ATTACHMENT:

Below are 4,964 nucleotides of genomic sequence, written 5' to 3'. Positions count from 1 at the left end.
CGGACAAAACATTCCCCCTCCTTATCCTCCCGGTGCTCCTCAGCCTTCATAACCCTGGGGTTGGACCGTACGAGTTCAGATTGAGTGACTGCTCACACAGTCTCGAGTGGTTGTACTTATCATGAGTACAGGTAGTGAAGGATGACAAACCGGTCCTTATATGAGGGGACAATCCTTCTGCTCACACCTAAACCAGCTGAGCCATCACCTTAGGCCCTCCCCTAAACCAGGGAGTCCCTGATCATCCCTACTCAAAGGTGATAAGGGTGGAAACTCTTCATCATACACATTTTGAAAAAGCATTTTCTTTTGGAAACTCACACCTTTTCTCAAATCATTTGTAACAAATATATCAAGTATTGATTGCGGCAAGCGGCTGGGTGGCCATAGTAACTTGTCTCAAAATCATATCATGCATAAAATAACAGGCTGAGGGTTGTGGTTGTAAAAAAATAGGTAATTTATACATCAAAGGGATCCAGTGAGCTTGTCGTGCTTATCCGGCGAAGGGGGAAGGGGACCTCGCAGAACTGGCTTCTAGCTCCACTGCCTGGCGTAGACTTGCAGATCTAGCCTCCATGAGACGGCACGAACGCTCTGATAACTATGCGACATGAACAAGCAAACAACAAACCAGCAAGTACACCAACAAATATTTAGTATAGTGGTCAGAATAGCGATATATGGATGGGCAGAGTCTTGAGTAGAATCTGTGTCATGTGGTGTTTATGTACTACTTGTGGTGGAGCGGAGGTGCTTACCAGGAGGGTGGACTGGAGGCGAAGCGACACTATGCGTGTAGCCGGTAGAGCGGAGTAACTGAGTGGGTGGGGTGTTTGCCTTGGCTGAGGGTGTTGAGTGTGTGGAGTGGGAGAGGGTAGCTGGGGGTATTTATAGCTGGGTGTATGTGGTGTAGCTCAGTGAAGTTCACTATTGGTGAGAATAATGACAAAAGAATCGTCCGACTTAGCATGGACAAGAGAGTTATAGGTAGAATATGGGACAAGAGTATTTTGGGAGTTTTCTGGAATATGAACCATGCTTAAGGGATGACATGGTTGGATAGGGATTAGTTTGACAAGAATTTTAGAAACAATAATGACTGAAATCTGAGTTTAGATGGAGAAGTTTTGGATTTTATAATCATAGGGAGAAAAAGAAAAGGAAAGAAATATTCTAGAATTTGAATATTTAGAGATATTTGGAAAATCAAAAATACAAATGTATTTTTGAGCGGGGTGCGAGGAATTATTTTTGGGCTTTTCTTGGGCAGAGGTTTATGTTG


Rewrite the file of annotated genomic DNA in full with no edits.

Below are 4,964 nucleotides of genomic sequence, written 5' to 3'. Positions count from 1 at the left end.
CGGACAAAACATTCCCCCTCCTTATCCTCCCGGTGCTCCTCAGCCTTCATAACCCTGGGGTTGGACCGTACGAGTTCAGATTGAGTGACTGCTCACACAGTCTCGAGTGGTTGTACTTATCATGAGTACAGGTAGTGAAGGATGACAAACCGGTCCTTATATGAGGGGACAATCCTTCTGCTCACACCTAAACCAGCTGAGCCATCACCTTAGGCCCTCCCCTAAACCAGGGAGTCCCTGATCATCCCTACTCAAAGGTGATAAGGGTGGAAACTCTTCATCATACACATTTTGAAAAAGCATTTTCTTTTGGAAACTCACACCTTTTCTCAAATCATTTGTAACAAATATATCAAGTATTGATTGCGGCAAGCGGCTGGGTGGCCATAGTAACTTGTCTCAAAATCATATCATGCATAAAATAACAGGCTGAGGGTTGTGGTTGTAAAAAAATAGGTAATTTATACATCAAAGGGATCCAGTGAGCTTGTCGTGCTTATCCGGCGAAGGGGGAAGGGGACCTCGCAGAACTGGCTTCTAGCTCCACTGCCTGGCGTAGACTTGCAGATCTAGCCTCCATGAGACGGCACGAACGCTCTGATAACTATGCGACATGAACAAGCAAACAACAAACCAGCAAGTACACCAACAAATATTTAGTATAGTGGTCAGAATAGCGATATATGGATGGGCAGAGTCTTGAGTAGAATCTGTGTCATGTGGTGTTTATGTACTACTTGTGGTGGAGCGGAGGTGCTTACCAGGAGGGTGGACTGGAGGCGAAGCGACACTATGCGTGTAGCCGGTAGAGCGGAGTAACTGAGTGGGTGGGGTGTTTGCCTTGGCTGAGGGTGTTGAGTGTGTGGAGTGGGAGAGGGTAGCTGGGGGTATTTATAGCTGGGTGTATGTGGTGTAGCTCAGTGAAGTTCACTATTGGTGAGAATAATGACAAAAGAATCGTCCGACTTAGCATGGACAAGAGAGTTATAGGTAGAATATGGGACAAGAGTATTTTGGGAGTTTTCTGGAATATGAACCATGCTTAAGGGATGACATGGTTGGATAGGGATTAGTTTGACAAGAATTTTAGAAACAATAATGACTGAAATCTGAGTTTAGATGGAGAAGTTTTGGATTTTATAATCATAGGGAGAAAAAGAAAAGGAAAGAAATATTCTAGAATTTGAATATTTAGAGATATTTGGAAAATCAAAAATACAAATGTATTTTTGAGCGGGGTGCGAGGAATTATTTTTGGGCTTTTCTTGGGCAGAGGTTTATGTTG